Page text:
Paul Frew reports from the ARC yacht Crackerjack
We have now had north easterly winds of between 15 and 20 knots for four consecutive days and we have been running downwind flying our bright blue and white cruising chute and making between 7 and 9 knots of boat speed.
We have held onto our southerly route tracking west at 14 degrees north where we believe the trade winds are at their most consistent and so far this has served us well.
A consequence of being so far south is that we will have travelled around 3,000 miles by the time we reach St Lucia; much further than following the rhumb line. The other fact about being so far south is that it is very hot. The sea temperature is 31 degrees, about the temperature of a heated outdoor pool in the UK, and the air temperature is up in the nineties. The sea is a beautiful vivid translucent blue, with white crests that dazzle your eyes.
We move our watches back by one hour every 15 degrees of longitude that we travel west, so as I write this log it is 4.30 pm Crackerjack local time and 6.30 pm in London. We are currently at around 42 degrees west so we will move our watches back another hour tomorrow when we cross 45 degrees.
Crackerjack byelaws allow each crew member one unit of alcohol per day. Some elect to have a beer while others prefer a glass of wine with supper. Sitting in the cockpit at 6pm last night, each savouring our small can of beer and watching the sunset, we estimated that we are over a thousand miles from land in every direction. We havn’t seen another vessel for four days and sailing through this remote wilderness it is hard to reconcile this enormous void with the heavily populated world that we left only two weeks ago.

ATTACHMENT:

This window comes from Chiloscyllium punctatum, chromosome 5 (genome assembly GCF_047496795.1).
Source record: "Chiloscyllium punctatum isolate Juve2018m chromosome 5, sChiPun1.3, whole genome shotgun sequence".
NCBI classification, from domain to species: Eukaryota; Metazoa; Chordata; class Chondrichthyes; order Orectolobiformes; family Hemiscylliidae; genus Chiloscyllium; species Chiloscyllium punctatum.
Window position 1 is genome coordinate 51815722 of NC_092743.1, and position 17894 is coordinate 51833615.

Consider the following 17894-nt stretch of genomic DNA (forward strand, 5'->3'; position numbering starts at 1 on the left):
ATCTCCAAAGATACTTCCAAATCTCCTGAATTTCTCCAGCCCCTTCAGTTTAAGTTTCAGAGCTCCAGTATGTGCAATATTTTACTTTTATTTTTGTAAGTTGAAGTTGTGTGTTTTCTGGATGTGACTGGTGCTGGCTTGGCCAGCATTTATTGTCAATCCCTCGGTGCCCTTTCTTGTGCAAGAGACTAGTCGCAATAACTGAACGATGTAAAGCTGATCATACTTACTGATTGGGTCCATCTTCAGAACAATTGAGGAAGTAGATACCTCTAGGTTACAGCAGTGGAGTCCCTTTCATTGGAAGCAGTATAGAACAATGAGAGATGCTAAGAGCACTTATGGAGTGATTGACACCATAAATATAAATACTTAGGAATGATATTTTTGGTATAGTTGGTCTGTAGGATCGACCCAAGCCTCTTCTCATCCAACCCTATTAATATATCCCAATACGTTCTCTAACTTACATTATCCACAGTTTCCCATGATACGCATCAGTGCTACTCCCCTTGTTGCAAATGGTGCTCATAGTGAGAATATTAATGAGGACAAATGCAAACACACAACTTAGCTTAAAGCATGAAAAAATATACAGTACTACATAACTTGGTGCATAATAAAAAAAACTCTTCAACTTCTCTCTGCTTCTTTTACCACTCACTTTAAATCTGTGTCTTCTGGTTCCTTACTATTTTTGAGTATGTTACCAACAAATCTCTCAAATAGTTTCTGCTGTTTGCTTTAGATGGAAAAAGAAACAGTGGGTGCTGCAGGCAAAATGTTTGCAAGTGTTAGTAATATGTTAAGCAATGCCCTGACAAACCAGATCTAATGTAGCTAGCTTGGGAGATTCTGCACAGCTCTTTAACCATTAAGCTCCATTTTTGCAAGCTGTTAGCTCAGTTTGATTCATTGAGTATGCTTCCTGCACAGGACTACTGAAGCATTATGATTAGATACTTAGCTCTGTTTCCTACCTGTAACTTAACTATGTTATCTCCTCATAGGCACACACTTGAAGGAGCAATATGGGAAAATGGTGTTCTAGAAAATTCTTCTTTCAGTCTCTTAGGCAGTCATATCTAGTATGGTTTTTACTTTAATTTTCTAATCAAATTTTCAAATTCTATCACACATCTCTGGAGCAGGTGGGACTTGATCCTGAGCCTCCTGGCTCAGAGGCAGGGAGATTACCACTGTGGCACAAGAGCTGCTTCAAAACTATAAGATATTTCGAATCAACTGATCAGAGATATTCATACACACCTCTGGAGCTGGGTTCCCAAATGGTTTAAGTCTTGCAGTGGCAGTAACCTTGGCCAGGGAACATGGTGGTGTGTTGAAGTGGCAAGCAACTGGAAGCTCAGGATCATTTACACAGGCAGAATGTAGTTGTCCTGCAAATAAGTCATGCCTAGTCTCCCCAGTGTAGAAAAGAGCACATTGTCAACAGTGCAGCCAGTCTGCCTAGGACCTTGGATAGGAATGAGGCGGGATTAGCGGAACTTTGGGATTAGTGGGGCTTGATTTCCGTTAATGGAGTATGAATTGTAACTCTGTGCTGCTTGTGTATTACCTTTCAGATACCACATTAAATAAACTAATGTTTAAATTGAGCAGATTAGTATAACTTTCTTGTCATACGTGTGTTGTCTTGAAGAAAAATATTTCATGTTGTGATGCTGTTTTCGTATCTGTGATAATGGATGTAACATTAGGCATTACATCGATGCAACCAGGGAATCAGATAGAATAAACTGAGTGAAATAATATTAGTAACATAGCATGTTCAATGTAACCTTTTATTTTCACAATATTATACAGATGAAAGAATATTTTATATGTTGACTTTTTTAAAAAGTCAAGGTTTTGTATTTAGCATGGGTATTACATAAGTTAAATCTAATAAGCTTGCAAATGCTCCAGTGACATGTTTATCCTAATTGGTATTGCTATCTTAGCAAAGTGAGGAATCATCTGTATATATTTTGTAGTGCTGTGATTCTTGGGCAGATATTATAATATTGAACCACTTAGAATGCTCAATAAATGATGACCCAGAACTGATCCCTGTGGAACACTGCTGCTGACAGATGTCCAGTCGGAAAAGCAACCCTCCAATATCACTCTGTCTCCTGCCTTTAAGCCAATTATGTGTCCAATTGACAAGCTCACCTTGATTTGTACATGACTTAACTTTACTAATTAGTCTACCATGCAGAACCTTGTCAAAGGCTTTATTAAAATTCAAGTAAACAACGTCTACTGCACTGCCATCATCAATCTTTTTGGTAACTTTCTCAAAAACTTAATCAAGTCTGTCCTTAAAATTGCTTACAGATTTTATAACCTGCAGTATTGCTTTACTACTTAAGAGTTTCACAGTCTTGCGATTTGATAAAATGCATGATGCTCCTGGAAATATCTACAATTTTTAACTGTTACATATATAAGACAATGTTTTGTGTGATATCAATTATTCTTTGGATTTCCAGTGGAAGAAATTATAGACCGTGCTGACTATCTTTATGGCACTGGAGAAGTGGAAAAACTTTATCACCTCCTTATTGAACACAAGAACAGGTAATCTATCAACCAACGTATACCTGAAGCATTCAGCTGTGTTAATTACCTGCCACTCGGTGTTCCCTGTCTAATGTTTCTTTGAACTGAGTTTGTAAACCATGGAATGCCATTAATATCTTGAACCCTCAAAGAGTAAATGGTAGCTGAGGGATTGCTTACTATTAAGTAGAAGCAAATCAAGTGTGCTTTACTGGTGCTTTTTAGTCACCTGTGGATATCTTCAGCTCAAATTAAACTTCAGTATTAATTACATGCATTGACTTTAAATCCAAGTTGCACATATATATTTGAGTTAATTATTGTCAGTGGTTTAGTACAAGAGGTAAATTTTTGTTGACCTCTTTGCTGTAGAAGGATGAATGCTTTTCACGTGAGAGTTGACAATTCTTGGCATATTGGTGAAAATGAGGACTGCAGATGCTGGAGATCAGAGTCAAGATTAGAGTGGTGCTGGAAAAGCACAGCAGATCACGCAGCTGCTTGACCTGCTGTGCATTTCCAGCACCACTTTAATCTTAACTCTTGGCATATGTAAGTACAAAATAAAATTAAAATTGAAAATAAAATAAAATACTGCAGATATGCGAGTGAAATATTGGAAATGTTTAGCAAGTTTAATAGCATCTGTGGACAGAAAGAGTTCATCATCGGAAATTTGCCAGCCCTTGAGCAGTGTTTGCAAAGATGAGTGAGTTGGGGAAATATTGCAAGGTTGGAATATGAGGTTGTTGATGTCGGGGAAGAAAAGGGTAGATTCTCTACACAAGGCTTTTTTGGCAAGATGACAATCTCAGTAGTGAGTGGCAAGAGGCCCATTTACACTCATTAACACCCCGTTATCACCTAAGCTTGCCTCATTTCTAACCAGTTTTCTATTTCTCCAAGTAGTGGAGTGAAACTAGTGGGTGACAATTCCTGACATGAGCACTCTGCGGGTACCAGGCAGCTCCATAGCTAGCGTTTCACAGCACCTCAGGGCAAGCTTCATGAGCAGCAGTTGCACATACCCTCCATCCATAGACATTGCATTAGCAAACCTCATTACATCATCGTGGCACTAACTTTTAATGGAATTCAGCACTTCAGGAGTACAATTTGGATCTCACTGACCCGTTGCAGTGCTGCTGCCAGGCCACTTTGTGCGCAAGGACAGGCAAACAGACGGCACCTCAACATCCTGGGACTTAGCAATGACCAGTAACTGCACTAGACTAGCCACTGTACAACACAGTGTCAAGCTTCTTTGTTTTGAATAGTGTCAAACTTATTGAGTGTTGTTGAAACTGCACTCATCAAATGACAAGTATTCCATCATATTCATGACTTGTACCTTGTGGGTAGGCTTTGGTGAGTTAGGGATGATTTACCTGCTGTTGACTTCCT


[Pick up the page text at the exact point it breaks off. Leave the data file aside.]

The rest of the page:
John caught a 20 lb Dorado yesterday, and another smaller one today. Half of yesterday’s fish ended up in Will’s red Thai curry and the other half has gone into the freezer for another day. Tonight we have steaks on the menu, followed by large apples from the Canaries which are sweet and crisp. We are surprised at how well our provisions are lasting. After two weeks we still have fresh tomatoes, potatoes, carrots, lemons and apples – the last banana mysteriously disappeared after lunch today.
The fridge is stocked with cold meats and cheeses and the freezer has a seemingly endless supply of steaks, chicken, lamb cutlets and pork. Every day at midday GMT (or UTC as it is now known), the ARC roll call begins on the short wave radio, known as the SSB.
The fleet is split into three groups, Alpha starts at 12, Bravo at 1pm and Charlie at 2pm. Crackerjack is in Charlie and we all listen as the Net controller for Charlie begins by reading the weather forecast and then asks each boat in turn to report its position at 1200 UTC together with the wind conditions. We mentally plot each boat’s position, working out which are ahead, which have stayed north and which, like us have elected to go south and seek the wind.
A few days out of Las Palmas, one of the ARC yachts developed a leak and was taking in water at an alarming rate. We were impressed by how quickly our Net controller, Julian, took control and coordinated a rescue by redirecting nearby yachts while reassuring the anxious skipper that help was at hand.
As we move further west we have to keep a careful watch for rain squalls which bring violent burst of high velocity wind under menacing black clouds. At night these are hard to spot, but with our weather being blown in from the north-east by the trade winds, we watch the horizon and quickly reef our sails when we see the black clouds approaching and feel the first drops of rain.
We occasionally ring home using precious minutes from our satellite phones and messages trickle through to John’s e-mail bringing news from home and the all important daily weather reports. We heard today that Leopard has crossed the finishing line. As I sign off, it is Sunday evening and we now have just over 1,000 miles to run with our expected arrival date in St Lucia to be next Saturday or early Sunday.